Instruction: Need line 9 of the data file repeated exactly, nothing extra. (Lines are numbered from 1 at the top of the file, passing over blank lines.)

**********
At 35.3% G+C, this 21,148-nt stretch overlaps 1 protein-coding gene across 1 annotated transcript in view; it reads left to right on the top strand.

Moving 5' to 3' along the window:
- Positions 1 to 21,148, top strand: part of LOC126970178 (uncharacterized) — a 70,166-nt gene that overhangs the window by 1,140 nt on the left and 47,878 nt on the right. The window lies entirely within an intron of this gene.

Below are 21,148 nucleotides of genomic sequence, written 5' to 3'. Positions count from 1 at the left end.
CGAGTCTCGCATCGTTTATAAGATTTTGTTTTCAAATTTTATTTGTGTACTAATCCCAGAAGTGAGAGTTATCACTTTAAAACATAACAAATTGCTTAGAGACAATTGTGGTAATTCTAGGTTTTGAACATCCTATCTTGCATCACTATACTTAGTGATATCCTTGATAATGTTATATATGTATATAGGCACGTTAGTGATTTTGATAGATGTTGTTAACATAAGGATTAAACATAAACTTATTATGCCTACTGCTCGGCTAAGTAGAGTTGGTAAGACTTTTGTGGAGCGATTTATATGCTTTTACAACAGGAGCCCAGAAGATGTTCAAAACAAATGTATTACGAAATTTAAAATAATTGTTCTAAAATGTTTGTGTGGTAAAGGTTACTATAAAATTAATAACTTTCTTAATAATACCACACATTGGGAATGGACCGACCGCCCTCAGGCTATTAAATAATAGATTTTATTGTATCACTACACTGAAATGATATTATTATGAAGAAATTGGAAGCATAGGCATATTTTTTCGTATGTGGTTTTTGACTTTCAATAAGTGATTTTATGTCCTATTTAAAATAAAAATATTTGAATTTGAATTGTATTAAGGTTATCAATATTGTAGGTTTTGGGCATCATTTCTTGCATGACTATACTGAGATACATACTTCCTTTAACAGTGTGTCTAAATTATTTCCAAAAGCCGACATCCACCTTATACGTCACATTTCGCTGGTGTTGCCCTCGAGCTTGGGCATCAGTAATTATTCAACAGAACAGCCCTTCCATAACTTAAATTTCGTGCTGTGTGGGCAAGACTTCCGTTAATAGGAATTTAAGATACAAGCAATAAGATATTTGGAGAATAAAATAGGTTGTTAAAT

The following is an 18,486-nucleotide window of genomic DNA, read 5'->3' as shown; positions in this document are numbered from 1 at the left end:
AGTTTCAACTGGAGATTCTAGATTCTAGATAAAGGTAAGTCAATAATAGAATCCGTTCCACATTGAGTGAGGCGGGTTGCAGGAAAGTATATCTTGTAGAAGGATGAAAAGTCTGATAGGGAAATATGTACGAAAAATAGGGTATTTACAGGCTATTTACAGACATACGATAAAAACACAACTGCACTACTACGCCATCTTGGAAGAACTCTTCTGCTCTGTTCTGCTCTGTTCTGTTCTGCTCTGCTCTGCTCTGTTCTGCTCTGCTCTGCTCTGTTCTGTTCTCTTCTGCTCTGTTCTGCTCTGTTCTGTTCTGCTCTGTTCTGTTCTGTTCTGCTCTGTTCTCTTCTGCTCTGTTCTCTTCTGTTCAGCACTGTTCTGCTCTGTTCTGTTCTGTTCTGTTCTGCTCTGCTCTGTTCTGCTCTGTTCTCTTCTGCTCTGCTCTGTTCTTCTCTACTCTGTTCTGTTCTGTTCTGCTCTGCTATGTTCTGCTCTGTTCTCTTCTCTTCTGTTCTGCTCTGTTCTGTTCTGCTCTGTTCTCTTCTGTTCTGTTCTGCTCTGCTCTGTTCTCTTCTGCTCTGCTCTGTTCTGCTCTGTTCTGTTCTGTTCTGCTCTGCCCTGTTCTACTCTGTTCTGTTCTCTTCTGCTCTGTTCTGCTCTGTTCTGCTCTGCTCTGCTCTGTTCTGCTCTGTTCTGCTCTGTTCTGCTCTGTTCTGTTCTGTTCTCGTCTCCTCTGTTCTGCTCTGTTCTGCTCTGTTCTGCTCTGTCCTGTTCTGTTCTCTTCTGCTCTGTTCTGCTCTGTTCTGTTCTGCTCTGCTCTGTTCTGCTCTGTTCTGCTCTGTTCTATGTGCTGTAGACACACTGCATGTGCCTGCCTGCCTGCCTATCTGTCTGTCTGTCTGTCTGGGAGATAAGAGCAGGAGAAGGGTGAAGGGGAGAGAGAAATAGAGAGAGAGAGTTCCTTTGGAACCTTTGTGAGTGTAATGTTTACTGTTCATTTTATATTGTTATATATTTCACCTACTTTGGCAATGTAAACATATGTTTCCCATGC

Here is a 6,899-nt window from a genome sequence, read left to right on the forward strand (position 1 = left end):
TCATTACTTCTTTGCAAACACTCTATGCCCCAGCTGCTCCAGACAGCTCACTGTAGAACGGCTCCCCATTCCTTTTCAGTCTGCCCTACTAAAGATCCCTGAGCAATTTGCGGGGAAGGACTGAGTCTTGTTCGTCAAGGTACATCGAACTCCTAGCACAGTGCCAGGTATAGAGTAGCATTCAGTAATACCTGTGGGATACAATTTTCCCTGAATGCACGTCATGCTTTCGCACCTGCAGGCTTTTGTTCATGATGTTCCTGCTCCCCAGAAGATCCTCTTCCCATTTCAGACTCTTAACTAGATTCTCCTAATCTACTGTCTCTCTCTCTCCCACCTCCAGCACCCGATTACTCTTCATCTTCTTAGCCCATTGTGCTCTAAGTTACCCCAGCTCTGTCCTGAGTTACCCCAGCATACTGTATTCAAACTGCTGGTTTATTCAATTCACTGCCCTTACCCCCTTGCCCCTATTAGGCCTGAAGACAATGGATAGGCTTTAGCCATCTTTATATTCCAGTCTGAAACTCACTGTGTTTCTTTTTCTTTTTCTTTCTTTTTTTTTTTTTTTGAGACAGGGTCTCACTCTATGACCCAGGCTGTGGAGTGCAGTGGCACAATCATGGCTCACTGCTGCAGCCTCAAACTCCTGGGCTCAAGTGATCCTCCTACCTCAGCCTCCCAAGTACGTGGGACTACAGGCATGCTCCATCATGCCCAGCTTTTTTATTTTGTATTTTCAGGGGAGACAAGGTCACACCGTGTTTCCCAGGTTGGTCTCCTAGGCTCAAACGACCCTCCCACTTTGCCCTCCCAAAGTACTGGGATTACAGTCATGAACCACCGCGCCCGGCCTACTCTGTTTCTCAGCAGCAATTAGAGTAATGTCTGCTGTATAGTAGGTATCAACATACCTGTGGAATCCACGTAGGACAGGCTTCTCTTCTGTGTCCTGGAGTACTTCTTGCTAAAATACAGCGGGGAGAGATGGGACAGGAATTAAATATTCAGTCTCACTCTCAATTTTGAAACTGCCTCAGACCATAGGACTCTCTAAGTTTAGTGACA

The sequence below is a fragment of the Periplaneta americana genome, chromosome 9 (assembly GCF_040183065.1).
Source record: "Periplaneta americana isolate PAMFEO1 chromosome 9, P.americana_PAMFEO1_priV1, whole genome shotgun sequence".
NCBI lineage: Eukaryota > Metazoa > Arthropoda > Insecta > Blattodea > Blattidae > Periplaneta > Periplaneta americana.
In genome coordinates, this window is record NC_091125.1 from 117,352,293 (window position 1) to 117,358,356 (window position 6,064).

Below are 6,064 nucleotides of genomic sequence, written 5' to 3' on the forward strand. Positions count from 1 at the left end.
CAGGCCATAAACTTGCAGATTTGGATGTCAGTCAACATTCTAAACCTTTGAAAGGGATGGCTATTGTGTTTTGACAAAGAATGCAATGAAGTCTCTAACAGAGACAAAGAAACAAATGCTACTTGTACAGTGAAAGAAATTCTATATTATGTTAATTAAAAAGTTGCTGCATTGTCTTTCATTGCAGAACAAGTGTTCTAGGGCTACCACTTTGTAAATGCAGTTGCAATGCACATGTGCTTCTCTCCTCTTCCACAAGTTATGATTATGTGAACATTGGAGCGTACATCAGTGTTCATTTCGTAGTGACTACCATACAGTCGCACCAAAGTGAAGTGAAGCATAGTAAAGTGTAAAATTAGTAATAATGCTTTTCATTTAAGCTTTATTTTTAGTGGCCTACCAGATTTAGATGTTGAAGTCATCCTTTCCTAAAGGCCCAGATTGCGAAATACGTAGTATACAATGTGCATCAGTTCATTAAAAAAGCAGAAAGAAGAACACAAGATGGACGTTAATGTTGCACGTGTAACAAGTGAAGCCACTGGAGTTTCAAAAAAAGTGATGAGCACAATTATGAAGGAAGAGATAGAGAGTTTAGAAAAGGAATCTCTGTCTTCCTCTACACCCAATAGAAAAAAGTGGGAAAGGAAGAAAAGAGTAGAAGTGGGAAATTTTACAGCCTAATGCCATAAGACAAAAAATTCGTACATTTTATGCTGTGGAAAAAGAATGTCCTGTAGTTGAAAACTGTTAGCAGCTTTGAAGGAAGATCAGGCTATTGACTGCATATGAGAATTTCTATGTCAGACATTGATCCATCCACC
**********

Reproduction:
TCATTACTTCTTTGCAAACACTCTATGCCCCAGCTGCTCCAGACAGCTCACTGTAGAACGGCTCCCCATTCCTTTTCAGTCTGCCCTACTAAAGATCCCTGAGCAATTTGCGGGGAAGGACTGAGTCTTGTTCGTCAAGGTACATCGAACTCCTAGCACAGTGCCAGGTATAGAGTAGCATTCAGTAATACCTGTGGGATACAATTTTCCCTGAATGCACGTCATGCTTTCGCACCTGCAGGCTTTTGTTCATGATGTTCCTGCTCCCCAGAAGATCCTCTTCCCATTTCAGACTCTTAACTAGATTCTCCTAATCTACTGTCTCTCTCTCTCCCACCTCCAGCACCCGATTACTCTTCATCTTCTTAGCCCATTGTGCTCTAAGTTACCCCAGCTCTGTCCTGAGTTACCCCAGCATACTGTATTCAAACTGCTGGTTTATTCAATTCACTGCCCTTACCCCCTTGCCCCTATTAGGCCTGAAGACAATGGATAGGCTTTAGCCATCTTTATATTCCAGTCTGAAACTCACTGTGTTTCTTTTTCTTTTTCTTTCTTTTTTTTTTTTTTTGAGACAGGGTCTCACTCTATGACCCAGGCTGTGGAGTGCAGTGGCACAATCATGGCTCACTGCTGCAGCCTCAAACTCCTGGGCTCAAGTGATCCTCCTACCTCAGCCTCCCAAGTACGTGGGACTACAGGCATGCTCCATCATGCCCAGCTTTTTTATTTTGTATTTTCAGGGGAGACAAGGTCACACCGTGTTTCCCAGGTTGGTCTCCTAGGCTCAAACGACCCTCCCACTTTGCCCTCCCAAAGTACTGGGATTACAGTCATGAACCACCGCGCCCGGCCTACTCTGTTTCTCAGCAGCAATTAGAGTAATGTCTGCTGTATAGTAGGTATCAACATACCTGTGGAATCCACGTAGGACAGGCTTCTCTTCTGTGTCCTGGAGTACTTCTTGCTAAAATACAGCGGGGAGAGATGGGACAGGAATTAAATATTCAGTCTCACTCTCAATTTTGAAACTGCCTCAGACCATAGGACTCTCTAAGTTTAGTGACA